In my point of view what I have observed mentioning below;
The most awaited verdict by the Hon’ble Supreme Court in the matter whether the allowances that are earned and paid, as part of Gross Wages/CTC required to be considered as part of Basic Wages or Otherwise was decided on 28-02-2019.
• The RPF Commissioner vs. Vivekananda Vidyamandir & Others vide Civil Appeal No. 6221 of 2011
• Surya Roshni Ltd. Vs. EPFO & Others vide Civil Appeal No. 3965-3966 of 2013
• U-Flex Ltd. Vs. EPFO & Others vide Civil Appeal No. 3969-3970 of 2013
• Montage Enterprises P. L. vs. EPFO & Others Civil Appeal No. 3967-3968 of 2013
• The Management of Saint-Gobain Glass India Ltd. Vs. The RPFC, EPFO vide Transfer Case [C] No. 19 of 2019 (arising out of T.P. [C] No. 1273 of 2013)
All the above matters has been decided on dated 28.02.2019 and immediately the print media has flashed the news that, while calculating the Provident Fund contributions the Allowances are required to be considered. Divergent views were expressed by the legal luminaries / Advocates Legal firms etc., and have ventilated the views as they understood.
Coming on Point of each mention case the Hon’ble Supreme Court has found that;
1. Civil Appeal No. 6221 of 2011: In said matter School is giving Special Allowances to Teaching as well as Non-Teaching Staff by way of incentive pursuant to an agreement entered in between the Staff & the Management. The said incentive was reviewed from time to time upon enhancement of tuition fees of the Student. [RPFC has preferred the appeal]
2. Civil Appeal No. 3965-3966 of 2013: In said matter M/s. Surya Roshni was paying Basic Wage + Variable Dearness Allowance (VDA) + House Rent Allowance + Travel Allowance + Canteen Allowance + Lunch Incentive. The Special Allowances not having been included in Basic Wage.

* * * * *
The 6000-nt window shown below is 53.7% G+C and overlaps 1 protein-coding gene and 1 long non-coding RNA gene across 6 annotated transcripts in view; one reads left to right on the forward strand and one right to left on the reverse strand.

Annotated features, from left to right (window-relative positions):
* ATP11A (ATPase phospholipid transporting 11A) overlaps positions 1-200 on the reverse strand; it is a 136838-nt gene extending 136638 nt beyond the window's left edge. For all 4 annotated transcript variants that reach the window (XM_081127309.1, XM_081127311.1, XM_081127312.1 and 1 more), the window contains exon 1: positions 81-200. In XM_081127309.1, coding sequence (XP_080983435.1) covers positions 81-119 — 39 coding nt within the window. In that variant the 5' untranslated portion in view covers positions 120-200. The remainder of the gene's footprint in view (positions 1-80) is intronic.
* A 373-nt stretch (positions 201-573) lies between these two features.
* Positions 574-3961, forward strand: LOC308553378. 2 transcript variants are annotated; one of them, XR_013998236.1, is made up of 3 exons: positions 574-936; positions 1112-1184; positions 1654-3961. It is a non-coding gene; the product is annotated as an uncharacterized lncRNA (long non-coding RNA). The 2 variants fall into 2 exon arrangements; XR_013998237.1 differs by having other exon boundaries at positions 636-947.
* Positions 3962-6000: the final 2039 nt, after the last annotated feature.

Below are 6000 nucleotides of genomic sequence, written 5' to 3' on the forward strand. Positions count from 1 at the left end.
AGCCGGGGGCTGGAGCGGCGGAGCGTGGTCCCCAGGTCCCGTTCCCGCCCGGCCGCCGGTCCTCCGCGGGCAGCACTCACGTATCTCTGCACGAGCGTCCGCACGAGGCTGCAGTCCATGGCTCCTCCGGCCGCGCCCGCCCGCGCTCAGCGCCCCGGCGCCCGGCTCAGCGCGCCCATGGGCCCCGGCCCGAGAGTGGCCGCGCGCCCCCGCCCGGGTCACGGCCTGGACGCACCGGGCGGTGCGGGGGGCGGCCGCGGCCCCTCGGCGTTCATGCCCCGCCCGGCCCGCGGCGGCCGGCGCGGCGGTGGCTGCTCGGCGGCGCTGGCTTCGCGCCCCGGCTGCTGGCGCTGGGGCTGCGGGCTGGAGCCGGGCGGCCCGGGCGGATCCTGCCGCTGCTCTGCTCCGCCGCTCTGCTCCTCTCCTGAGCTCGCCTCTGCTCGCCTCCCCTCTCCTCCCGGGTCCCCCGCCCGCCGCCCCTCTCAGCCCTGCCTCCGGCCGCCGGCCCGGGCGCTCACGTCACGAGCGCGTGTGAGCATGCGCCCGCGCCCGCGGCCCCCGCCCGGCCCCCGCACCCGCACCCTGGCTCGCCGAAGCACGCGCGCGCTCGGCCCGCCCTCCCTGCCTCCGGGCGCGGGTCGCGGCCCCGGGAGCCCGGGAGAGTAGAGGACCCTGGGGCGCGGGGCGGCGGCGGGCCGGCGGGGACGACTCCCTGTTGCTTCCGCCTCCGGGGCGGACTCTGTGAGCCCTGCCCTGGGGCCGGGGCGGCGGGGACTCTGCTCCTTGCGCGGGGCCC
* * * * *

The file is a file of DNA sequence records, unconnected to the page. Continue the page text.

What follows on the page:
3. Civil Appeal No. 3969-3970 of 2013: In said matter M/s. U-Flex Ltd. was not deducting PF on House Rent Allowance, Special Allowance, Management Allowance & Conveyance Allowance by excluding it from Basic Wages.
4. Civil Appeal No. 3967-3968 of 2013: In said matter M/s. Montage Enterprises P. Ltd. was not deducting PF on House Rent Allowance, Special Allowance, and Management Allowance & Conveyance Allowance by excluding it from Basic Wage.
5. Transfer Case [C] No. 19 of 2019 (arising out of T.P. [C] No. 1273 of 2013: The Management of Saint Global Glass India Ltd. where they filled W.P. No. 25443 of 201 against the Show Cause Notice issued by the Authority under the Act as they are been called for records to determine whether Conveyance Allowance, Education allowance, Food Concession, Medical Allowance, Special Holidays, Night Shift Incentives & City Compensatory Allowance constitute the part of Basic Wage.
[If you go through above cases the common issue raised before the Hon’ble Supreme Court was whether the Allowances earned and paid to all employees of the establishment falls within the definition made under Section 2 (b) of the Act, 1952. The Hon’ble Apex Court considering the verdicts already delivered with reference to the basic wages as defined upon consideration of the recorded evidences placed before them has declared the said above allowances as part of basic wages.]
Statutory of Minimum Wages & Employer’s liability in r/o PF, Bonus & Gratuity Act.
In Globe Detective Agency (P) Ltd vs. Presiding Officer, Industrial Tribunal No. III and Anr (2011- LLR 236)the Delhi High Court has held that, Bonus should be paid to all eligible workers at least on the statutory minimum wages applicable.
It has been a practice of establishments to split up the total/gross salary into components like Basic wages/pay, House Rent Allowance, Conveyance Allowance, Washing Allowance etc. There is nothing wrong in doing so with respect to employees drawing higher salaries whose salary incomes are subject to income tax deduction, but not in respect of low paid or those who are paid statutory minimum rates of wages. If any establishment has been paying wages to employees after splitting the gross salary in to basic + HRA+ Conveyance+ etc., and whereas the sum of these heads make equal to or more than minimum wage fixed by the government, the employer is said to comply with the requirements under the Minimum Wages Act as was penned inter alia in the judgment in Airfreight Ltd Vs. State of Karnataka (AIR 1999 SC 2459).It appears that the decision has been interpreted as a license to split the total salary into components like HRA, Conveyance etc., which do not form part of statutory salary.
What is the Statutory Wage/Salary?